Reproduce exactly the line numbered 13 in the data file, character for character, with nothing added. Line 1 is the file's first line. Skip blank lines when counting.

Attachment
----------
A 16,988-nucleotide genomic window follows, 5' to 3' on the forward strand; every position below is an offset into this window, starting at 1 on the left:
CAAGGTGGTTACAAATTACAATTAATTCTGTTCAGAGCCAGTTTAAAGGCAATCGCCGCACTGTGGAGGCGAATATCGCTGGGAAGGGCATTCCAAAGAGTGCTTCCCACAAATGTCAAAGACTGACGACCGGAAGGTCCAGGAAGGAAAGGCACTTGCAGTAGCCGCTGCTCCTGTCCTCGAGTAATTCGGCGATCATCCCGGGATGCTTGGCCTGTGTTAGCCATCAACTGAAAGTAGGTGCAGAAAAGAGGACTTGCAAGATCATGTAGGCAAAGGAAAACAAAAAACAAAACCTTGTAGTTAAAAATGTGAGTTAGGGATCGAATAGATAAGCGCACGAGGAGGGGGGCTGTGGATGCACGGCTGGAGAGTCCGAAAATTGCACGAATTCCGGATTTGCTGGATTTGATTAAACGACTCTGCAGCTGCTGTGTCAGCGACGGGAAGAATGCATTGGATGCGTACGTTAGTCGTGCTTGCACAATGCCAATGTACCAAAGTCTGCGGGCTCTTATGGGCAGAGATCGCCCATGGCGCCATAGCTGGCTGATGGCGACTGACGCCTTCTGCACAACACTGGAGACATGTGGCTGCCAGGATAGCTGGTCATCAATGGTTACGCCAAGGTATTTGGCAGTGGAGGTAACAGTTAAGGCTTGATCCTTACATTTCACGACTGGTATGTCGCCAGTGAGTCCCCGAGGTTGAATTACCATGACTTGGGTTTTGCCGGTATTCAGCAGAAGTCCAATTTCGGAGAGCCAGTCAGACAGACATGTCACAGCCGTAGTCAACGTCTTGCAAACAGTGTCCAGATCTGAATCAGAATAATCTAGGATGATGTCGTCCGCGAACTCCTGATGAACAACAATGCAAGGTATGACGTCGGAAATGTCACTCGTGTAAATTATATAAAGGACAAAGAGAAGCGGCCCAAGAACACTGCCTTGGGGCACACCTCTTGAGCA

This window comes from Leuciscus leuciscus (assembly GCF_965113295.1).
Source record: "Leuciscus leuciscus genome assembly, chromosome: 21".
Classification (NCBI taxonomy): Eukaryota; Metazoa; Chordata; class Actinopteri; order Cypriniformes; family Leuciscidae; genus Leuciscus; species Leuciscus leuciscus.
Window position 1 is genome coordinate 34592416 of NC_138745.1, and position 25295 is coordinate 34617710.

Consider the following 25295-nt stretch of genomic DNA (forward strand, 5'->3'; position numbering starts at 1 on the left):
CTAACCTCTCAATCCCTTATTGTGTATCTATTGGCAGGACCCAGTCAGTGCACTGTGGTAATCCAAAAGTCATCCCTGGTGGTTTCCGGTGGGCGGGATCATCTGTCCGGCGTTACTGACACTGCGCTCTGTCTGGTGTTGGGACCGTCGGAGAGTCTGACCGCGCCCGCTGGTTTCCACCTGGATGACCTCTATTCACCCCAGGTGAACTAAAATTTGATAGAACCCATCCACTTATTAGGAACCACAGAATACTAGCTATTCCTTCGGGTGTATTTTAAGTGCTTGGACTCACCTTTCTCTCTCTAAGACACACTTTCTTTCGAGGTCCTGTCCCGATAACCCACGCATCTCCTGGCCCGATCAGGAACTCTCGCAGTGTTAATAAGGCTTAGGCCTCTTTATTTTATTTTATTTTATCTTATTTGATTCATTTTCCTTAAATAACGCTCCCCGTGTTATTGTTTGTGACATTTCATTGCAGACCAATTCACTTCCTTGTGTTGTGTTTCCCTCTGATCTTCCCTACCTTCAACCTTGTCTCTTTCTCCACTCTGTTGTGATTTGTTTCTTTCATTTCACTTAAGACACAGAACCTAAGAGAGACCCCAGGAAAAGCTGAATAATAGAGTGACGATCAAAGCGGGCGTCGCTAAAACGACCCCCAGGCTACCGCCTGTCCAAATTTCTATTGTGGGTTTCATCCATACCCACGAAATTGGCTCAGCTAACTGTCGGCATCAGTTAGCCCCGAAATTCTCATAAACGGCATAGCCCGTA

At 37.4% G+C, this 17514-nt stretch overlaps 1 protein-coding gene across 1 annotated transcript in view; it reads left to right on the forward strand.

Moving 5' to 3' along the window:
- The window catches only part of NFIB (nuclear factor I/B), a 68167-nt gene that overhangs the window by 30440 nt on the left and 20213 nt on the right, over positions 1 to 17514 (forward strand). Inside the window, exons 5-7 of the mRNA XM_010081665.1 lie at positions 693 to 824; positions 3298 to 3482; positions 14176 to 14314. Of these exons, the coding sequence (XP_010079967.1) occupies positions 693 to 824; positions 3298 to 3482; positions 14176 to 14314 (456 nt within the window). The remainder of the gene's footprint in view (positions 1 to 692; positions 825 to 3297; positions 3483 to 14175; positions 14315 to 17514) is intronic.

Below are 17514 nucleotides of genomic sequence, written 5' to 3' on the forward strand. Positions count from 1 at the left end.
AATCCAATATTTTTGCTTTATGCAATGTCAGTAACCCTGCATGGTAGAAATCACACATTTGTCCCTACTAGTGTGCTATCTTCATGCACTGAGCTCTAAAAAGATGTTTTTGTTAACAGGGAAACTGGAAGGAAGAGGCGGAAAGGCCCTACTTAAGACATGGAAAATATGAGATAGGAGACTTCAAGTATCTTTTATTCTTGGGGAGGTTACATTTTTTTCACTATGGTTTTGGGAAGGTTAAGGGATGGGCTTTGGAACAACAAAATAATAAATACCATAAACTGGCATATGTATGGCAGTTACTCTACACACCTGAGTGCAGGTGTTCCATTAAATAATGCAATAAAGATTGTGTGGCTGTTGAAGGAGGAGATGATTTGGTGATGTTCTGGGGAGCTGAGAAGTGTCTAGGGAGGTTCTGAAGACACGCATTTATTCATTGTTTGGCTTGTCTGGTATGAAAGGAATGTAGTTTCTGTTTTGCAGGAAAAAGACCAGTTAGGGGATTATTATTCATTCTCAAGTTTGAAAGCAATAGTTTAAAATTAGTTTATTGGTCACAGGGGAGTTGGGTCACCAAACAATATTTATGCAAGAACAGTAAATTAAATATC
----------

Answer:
AATCCAATATTTTTGCTTTATGCAATGTCAGTAACCCTGCATGGTAGAAATCACACATTTGTCCCTACTAGTGTGCTATCTTCATGCACTGAGCTCTAAAAAGATGTTTTTGTTAACAGGGAAACTGGAAGGAAGAGGCGGAAAGGCCCTACTTAAGACATGGAAAATATGAGATAGGAGACTTCAAGTATCTTTTATTCTTGGGGAGGTTACATTTTTTTCACTATGGTTTTGGGAAGGTTAAGGGATGGGCTTTGGAACAACAAAATAATAAATACCATAAACTGGCATATGTATGGCAGTTACTCTACACACCTGAGTGCAGGTGTTCCATTAAATAATGCAATAAAGATTGTGTGGCTGTTGAAGGAGGAGATGATTTGGTGATGTTCTGGGGAGCTGAGAAGTGTCTAGGGAGGTTCTGAAGACACGCATTTATTCATTGTTTGGCTTGTCTGGTATGAAAGGAATGTAGTTTCTGTTTTGCAGGAAAAAGACCAGTTAGGGGATTATTATTCATTCTCAAGTTTGAAAGCAATAGTTTAAAATTAGTTTATTGGTCACAGGGGAGTTGGGTCACCAAACAATATTTATGCAAGAACAGTAAATTAAATATC